Risingshadow has had the honour of interviewing Brendan Connell.
Brendan Connell was born in Santa Fe, New Mexico, in 1970. He has had fiction published in numerous places, including McSweeney's, Adbusters, and the World Fantasy Award winning anthologies Leviathan 3 (The Ministry of Whimsy 2002), and Strange Tales (Tartarus Press 2003). His published books are: The Translation of Father Torturo (Prime Books, 2005), Dr. Black and the Guerrillia (Grafitisk Press, 2005), Metrophilias (Better Non Sequitur, 2010), Unpleasant Tales (Eibonvale Press, 2010), The Life of Polycrates and Other Stories for Antiquated Children (Chômu Press, 2011), The Architect (PS Publishing, 2012), Lives of Notorious Cooks (Chômu Press, 2012), Miss Homicide Plays the Flute (Eibonvale Press, 2013), The Cutest Girl in Class (co-written with Quentin S. Crisp and Justin Isis, Snuggly Books, 2013) and The Galaxy Club (Chômu Press, 2014).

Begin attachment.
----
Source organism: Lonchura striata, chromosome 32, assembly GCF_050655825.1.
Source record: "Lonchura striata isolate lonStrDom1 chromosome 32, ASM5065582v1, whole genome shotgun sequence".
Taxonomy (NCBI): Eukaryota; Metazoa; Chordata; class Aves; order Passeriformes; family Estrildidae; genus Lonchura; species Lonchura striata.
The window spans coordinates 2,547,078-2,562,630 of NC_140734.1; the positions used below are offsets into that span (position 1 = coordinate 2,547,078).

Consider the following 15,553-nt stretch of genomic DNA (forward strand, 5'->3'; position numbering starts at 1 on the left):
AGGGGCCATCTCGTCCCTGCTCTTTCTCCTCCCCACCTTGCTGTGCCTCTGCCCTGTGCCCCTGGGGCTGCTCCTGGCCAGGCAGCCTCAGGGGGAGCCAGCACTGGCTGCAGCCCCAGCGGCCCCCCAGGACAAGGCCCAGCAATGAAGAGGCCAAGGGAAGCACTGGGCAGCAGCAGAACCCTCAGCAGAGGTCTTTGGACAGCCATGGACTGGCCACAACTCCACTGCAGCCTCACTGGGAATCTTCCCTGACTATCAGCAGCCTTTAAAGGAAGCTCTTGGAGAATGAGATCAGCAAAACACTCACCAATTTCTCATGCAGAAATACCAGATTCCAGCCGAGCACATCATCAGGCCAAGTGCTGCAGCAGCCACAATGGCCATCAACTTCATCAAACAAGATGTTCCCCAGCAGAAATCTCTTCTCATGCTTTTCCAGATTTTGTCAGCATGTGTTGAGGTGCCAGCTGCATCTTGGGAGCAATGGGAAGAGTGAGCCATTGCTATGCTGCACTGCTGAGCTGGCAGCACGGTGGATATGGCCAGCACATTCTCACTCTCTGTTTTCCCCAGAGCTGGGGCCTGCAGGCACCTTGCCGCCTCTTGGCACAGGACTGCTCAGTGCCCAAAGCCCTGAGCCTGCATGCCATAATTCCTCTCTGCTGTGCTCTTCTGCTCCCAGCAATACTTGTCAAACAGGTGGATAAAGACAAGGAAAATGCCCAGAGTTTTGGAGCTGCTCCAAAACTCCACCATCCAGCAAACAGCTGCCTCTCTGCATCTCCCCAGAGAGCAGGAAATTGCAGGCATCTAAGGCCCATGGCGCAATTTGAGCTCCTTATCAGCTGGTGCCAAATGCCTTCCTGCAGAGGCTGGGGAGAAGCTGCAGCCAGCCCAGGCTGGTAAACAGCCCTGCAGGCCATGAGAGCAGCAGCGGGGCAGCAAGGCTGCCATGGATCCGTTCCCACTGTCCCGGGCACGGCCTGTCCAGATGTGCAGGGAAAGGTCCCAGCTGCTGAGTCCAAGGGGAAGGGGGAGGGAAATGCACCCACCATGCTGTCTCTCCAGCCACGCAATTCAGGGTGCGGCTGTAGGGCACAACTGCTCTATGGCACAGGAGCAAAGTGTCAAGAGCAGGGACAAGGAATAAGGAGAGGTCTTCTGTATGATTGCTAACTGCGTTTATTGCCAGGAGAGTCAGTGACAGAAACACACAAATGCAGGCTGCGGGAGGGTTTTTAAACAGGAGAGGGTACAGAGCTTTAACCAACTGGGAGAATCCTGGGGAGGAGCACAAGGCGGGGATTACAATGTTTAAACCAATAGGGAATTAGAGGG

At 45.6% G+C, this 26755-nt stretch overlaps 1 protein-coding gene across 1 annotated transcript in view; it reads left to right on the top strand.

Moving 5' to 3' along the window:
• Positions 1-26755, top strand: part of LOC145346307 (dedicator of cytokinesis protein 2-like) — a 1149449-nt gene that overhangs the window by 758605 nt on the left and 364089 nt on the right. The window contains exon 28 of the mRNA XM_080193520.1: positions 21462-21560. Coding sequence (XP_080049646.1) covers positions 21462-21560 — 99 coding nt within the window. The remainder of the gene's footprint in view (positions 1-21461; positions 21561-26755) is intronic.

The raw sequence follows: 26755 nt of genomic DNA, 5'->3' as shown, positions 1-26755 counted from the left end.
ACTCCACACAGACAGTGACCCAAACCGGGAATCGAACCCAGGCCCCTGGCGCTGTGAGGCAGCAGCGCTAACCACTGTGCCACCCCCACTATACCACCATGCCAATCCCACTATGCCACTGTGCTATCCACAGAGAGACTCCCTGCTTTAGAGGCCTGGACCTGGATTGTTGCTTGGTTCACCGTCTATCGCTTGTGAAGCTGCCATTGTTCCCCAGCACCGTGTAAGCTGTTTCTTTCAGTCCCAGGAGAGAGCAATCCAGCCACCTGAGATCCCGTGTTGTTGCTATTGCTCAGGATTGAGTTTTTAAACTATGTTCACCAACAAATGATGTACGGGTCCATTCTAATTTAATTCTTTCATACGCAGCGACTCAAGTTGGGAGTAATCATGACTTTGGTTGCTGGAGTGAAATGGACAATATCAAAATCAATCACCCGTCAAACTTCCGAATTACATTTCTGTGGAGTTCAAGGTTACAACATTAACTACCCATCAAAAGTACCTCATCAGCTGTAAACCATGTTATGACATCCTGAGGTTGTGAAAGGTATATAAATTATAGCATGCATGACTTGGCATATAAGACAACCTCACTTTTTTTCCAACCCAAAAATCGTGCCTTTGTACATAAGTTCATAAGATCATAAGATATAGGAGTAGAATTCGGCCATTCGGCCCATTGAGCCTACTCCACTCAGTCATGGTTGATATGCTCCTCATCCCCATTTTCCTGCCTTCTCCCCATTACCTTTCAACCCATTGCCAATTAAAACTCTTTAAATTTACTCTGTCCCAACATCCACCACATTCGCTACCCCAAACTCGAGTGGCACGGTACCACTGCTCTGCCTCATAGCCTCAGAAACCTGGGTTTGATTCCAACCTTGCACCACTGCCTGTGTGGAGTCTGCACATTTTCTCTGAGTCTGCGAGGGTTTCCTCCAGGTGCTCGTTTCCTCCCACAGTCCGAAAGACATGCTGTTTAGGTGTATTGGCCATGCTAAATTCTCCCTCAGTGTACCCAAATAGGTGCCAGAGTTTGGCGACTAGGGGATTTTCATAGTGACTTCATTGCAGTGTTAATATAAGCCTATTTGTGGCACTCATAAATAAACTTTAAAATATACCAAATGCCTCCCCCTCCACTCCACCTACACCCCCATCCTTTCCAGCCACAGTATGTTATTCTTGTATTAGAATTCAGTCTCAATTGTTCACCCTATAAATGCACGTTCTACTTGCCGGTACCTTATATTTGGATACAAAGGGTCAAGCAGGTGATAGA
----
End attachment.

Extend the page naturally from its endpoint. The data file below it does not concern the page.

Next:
Click here to visit the author's official website.
AN INTERVIEW WITH BRENDAN CONNELL
- Could you tell us something about yourself in your own words?
I am an American who was born in 1970, in Santa Fe, New Mexico. My mother for a time worked for City Lights Books, in San Francisco. That was in the 60s and 70s. My father was an artist and also a writer. His father was a sports writer who also wrote political speeches for Southern politicians and also short stories a bit in the style of Faulkner. Later I lived for a long time in Switzerland, where my wife is from, but now I live in New Mexico again.
- How did you become an author? Have you always been interested in writing?
I read a lot as a child and young man. My first interest really was music, which I made a lot of, but I found that I had to compromise too much in music and it was expensive—instruments and all that sort of thing. I have never had much money. So writing was cheaper and I could then do things as I wished. Now though I am also writing some lyrics for a group from Serbia called Kodagain.